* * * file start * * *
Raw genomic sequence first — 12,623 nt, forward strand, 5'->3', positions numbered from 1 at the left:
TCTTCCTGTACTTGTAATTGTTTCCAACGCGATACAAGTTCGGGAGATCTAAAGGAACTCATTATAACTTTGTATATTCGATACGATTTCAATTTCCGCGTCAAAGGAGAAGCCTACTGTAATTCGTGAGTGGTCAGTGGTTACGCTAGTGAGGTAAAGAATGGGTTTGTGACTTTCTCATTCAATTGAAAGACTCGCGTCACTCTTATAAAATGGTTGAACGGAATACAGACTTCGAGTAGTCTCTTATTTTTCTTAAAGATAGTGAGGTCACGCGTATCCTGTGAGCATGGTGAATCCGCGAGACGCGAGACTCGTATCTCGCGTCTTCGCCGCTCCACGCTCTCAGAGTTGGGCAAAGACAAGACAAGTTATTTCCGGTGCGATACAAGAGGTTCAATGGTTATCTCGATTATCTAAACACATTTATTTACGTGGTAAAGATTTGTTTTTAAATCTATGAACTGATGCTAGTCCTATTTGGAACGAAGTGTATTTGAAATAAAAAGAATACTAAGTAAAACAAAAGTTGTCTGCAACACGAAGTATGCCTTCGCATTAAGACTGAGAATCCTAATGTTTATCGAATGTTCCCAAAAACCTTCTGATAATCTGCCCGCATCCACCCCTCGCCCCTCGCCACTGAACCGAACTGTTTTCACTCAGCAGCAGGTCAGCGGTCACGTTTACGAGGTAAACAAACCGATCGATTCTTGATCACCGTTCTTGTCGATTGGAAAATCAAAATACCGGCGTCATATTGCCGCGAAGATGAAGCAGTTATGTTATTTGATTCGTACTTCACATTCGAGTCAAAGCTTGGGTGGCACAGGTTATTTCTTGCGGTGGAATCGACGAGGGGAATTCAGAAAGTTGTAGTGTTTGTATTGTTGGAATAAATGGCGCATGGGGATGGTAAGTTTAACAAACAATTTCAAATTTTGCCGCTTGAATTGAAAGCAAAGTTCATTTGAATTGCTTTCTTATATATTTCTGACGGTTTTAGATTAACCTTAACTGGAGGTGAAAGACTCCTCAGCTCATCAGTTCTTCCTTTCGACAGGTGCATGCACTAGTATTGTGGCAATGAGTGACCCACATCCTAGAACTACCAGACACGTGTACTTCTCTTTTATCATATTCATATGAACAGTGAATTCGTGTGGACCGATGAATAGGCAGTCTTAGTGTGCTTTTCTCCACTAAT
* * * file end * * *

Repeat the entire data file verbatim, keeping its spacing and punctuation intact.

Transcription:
Raw genomic sequence first — 12,623 nt, forward strand, 5'->3', positions numbered from 1 at the left:
TCTTCCTGTACTTGTAATTGTTTCCAACGCGATACAAGTTCGGGAGATCTAAAGGAACTCATTATAACTTTGTATATTCGATACGATTTCAATTTCCGCGTCAAAGGAGAAGCCTACTGTAATTCGTGAGTGGTCAGTGGTTACGCTAGTGAGGTAAAGAATGGGTTTGTGACTTTCTCATTCAATTGAAAGACTCGCGTCACTCTTATAAAATGGTTGAACGGAATACAGACTTCGAGTAGTCTCTTATTTTTCTTAAAGATAGTGAGGTCACGCGTATCCTGTGAGCATGGTGAATCCGCGAGACGCGAGACTCGTATCTCGCGTCTTCGCCGCTCCACGCTCTCAGAGTTGGGCAAAGACAAGACAAGTTATTTCCGGTGCGATACAAGAGGTTCAATGGTTATCTCGATTATCTAAACACATTTATTTACGTGGTAAAGATTTGTTTTTAAATCTATGAACTGATGCTAGTCCTATTTGGAACGAAGTGTATTTGAAATAAAAAGAATACTAAGTAAAACAAAAGTTGTCTGCAACACGAAGTATGCCTTCGCATTAAGACTGAGAATCCTAATGTTTATCGAATGTTCCCAAAAACCTTCTGATAATCTGCCCGCATCCACCCCTCGCCCCTCGCCACTGAACCGAACTGTTTTCACTCAGCAGCAGGTCAGCGGTCACGTTTACGAGGTAAACAAACCGATCGATTCTTGATCACCGTTCTTGTCGATTGGAAAATCAAAATACCGGCGTCATATTGCCGCGAAGATGAAGCAGTTATGTTATTTGATTCGTACTTCACATTCGAGTCAAAGCTTGGGTGGCACAGGTTATTTCTTGCGGTGGAATCGACGAGGGGAATTCAGAAAGTTGTAGTGTTTGTATTGTTGGAATAAATGGCGCATGGGGATGGTAAGTTTAACAAACAATTTCAAATTTTGCCGCTTGAATTGAAAGCAAAGTTCATTTGAATTGCTTTCTTATATATTTCTGACGGTTTTAGATTAACCTTAACTGGAGGTGAAAGACTCCTCAGCTCATCAGTTCTTCCTTTCGACAGGTGCATGCACTAGTATTGTGGCAATGAGTGACCCACATCCTAGAACTACCAGACACGTGTACTTCTCTTTTATCATATTCATATGAACAGTGAATTCGTGTGGACCGATGAATAGGCAGTCTTAGTGTGCTTTTCTCCACTAAT